What is Cloud Web Hosting?
Cloud Web Hosting
Unlike traditional web hosting based on conventional non-cloud storage, Cloud web hosting service providers take care of the total service. A premium web hosting service provider says ‘we’ll do all the heavy IT lifting, you just get on with what you need to do’. Why should you care what’s going on with some other CPU cores? Why would you want to do IT yourself? Let someone else do it. With Cloud, all the massive complexity of performing tasks using remote resources – storage but also rendering and complex calculations – is typically hidden behind an easy to use control panel user interface. That’s it – so far as you are concerned.
That is not the case with web services using physical storage like a DAS, NAS or SAN. You may not even be in an organization (or a small business that has no in-house IT customer support). Unlike Cloud which can have a quality of service clause, with DAS there is no money-back guarantee if it all goes wrong. A good premium web service cloud contract takes care of all that hassle.
Pro and cons of Cloud hosting
Compared to putting together a multi-vendor ‘mix and match’ web hosting on DAS (direct-attached storage, like USB sticks, flash drives etc.) or Network Attached Storage (NAS) this is how Cloud web hosting shapes up:
- Just as CPU’s have – up to a point, followed the so-called Moore’s Law curve of progression, (so the argument goes) so has DAS storage. You get a lot of DAS (or NAS) today for not very much and you could just try a ‘homebrew’ solution. That’s not in reality a great argument as we’ll see below.
- As a way of storing data, DAS has obvious downsides versus Cloud: It’s not great for collaborative working, it can get lost, it can get stolen, or destroyed in a fire or flood, or otherwise damaged etc. etc. And you have to buy DAS via Capex (and it can be hard to know how much to buy).
So, what about web services using shared DAS – like a NAS or SAN? The pros and cons of Cloud are a little different when compared more deeply to NAS or SAN topologies:
An organization-wide shared NAS or SAN on Ethernet or for SAN a fiber network topology, for central storing, has all the advantages of DAS plus more ability to move or share.
However, NAS & SAN solutions come with downsides, like big complexity to setup and ongoing maintenance.
Cloud is in theory infinitely scalable. With a NAS or SAN, a scale-up is another complicated topic.
The 8 Secrets of what to look for purchasing Cloud Web Hosting
- Speed. Speed of writing to and reading from the cloud can be mission-critical for some people. It’s horrible working with any kind of lag, pretty much whatever you are doing. It’s especially an issue if for example, you want to stream video – there you are making that great client presentation on your slick marketing video freezes. Be sure of robust delivery.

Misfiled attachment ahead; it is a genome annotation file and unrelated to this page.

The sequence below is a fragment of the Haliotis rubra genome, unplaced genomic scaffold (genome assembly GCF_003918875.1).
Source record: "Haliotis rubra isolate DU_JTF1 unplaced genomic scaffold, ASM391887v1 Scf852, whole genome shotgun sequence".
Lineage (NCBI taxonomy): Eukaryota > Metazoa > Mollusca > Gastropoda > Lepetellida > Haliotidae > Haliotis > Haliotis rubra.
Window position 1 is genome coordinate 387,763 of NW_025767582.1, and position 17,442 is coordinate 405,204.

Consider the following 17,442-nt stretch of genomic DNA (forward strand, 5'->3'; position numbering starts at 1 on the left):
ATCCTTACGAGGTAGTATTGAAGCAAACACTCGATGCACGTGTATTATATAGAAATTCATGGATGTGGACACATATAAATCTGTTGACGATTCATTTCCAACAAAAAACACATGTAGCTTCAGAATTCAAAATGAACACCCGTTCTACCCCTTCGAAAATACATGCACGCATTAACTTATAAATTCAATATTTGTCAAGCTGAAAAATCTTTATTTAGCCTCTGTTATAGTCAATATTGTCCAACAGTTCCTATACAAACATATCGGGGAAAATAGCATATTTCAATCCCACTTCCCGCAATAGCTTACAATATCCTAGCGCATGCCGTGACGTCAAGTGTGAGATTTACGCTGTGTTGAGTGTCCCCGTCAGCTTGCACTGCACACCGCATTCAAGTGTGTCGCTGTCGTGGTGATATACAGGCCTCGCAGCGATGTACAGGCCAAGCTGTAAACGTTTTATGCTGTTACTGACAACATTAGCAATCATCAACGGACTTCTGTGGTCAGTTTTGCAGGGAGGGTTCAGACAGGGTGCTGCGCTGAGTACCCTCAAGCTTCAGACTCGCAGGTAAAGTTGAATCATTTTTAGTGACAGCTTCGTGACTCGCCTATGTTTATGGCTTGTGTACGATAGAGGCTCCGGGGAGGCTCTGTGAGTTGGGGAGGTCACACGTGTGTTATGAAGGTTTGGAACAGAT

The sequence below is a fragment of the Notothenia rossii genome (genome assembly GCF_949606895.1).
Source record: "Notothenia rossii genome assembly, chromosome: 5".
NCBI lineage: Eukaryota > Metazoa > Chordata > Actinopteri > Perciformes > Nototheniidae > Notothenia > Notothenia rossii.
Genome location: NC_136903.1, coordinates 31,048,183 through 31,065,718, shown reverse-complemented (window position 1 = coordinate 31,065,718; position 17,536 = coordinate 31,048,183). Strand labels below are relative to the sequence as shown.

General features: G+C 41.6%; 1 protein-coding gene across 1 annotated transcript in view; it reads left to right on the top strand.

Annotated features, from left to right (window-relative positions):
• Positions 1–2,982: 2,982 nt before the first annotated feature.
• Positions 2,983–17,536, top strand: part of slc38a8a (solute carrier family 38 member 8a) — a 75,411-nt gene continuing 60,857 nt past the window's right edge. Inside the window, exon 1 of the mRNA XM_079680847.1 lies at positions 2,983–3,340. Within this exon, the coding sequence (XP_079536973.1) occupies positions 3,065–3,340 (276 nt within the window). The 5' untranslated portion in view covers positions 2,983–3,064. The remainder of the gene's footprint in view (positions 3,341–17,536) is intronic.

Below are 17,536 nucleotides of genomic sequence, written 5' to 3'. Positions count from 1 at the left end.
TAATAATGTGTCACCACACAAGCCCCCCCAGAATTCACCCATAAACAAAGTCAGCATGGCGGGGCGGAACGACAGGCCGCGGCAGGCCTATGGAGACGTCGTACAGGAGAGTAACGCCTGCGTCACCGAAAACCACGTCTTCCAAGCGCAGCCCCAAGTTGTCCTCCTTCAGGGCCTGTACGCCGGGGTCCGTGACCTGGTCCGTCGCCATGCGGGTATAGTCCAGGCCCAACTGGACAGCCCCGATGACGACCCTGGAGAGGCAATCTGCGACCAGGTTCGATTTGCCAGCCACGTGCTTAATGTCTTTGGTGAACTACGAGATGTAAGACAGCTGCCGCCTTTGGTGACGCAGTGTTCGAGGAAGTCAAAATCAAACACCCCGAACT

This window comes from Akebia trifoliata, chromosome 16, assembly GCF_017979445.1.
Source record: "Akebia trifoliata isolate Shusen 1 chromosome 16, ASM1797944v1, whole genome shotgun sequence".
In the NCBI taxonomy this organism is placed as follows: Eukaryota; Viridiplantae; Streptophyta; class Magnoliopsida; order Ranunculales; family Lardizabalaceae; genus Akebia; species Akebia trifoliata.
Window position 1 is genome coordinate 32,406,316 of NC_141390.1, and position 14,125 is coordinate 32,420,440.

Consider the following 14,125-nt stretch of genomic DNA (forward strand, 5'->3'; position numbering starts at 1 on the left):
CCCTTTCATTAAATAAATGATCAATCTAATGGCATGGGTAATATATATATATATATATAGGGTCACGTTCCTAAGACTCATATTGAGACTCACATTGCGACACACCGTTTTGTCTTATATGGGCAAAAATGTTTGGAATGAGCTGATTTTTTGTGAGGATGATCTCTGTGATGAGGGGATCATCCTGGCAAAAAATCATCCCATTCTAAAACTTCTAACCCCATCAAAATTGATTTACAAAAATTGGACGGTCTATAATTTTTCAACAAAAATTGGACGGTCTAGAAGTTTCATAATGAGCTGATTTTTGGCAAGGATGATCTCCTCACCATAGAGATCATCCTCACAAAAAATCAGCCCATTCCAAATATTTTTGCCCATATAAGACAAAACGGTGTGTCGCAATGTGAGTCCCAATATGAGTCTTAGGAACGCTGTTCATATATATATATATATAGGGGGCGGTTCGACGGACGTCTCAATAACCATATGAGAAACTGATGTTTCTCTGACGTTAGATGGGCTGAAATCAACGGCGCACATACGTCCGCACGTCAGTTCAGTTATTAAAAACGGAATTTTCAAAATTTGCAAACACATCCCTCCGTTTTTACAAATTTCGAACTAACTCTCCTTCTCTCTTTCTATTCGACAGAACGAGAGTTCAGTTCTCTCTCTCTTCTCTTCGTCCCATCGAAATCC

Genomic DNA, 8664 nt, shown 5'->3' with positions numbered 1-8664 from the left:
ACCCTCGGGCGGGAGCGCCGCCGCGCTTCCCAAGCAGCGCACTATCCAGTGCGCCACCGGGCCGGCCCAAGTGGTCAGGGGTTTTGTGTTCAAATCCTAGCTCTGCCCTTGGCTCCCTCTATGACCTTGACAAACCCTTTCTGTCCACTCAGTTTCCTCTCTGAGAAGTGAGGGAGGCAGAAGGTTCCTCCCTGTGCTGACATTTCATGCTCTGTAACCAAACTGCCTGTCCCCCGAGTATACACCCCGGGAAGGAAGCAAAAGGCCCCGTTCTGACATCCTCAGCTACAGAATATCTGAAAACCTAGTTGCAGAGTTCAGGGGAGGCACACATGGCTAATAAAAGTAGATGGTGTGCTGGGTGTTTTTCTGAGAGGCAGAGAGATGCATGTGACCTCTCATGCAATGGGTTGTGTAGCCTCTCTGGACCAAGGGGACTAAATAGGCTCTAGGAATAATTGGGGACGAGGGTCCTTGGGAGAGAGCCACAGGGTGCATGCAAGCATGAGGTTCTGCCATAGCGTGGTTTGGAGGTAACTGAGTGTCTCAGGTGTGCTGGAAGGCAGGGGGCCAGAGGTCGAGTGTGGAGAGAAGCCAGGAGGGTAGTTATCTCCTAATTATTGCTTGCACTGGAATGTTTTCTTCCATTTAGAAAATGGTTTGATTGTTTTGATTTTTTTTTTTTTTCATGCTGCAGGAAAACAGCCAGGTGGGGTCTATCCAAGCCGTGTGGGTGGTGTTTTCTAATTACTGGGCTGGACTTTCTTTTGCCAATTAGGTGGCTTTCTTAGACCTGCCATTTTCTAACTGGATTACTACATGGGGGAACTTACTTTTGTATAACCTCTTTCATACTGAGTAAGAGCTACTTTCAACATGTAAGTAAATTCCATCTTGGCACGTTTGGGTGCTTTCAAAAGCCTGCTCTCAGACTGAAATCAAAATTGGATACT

- Caching. This is often related to speed – does the service provider cache your frequently needed or high volume content for faster access? If so, how much?
- Uptime (no downtime). Protection from outages or reduced user performance due to maintenance, or the amount of traffic, or faults, or DDoS is another major topic. How good is their disaster recovery in reality? You don’t want apologies, you want guaranteed performance. Also – is there a live chat with a human?
- Price. Do not be fooled by headline-grabbing prices. Look at the real TCO (total cost of ownership) i.e. all aspects of costs vs. benefits when comparing vendors.
- Disc (storage) space. The whole point of Cloud is that it should scale more easily and cheaply than a DAS storage solution. If it doesn’t scale as much as you need at a price that looks fair, go look elsewhere and see if there is a better deal.
- Security. Does it include SSL (Secure Sockets Layer?) You may have very sensitive information. You want it kept secure. Do you get a free SSL certificate? Is it HIPAA – compliant?
- Bonus features. Does it include email? A free domain? How slick is the backup of your work during the day?
- How is migration handled? If you want to move or consolidate data, how hard is that to do? How well does it work, how long might it take and what are the real costs in practice?
Your choice of cloud web hosting should be done based on objectivity and a bit of homework, not just on a headline. For example, we have seen in two of our five candidates that you need to be really clear upfront about what your use case looks like going forward, as there can be hidden costs that will bite you later.
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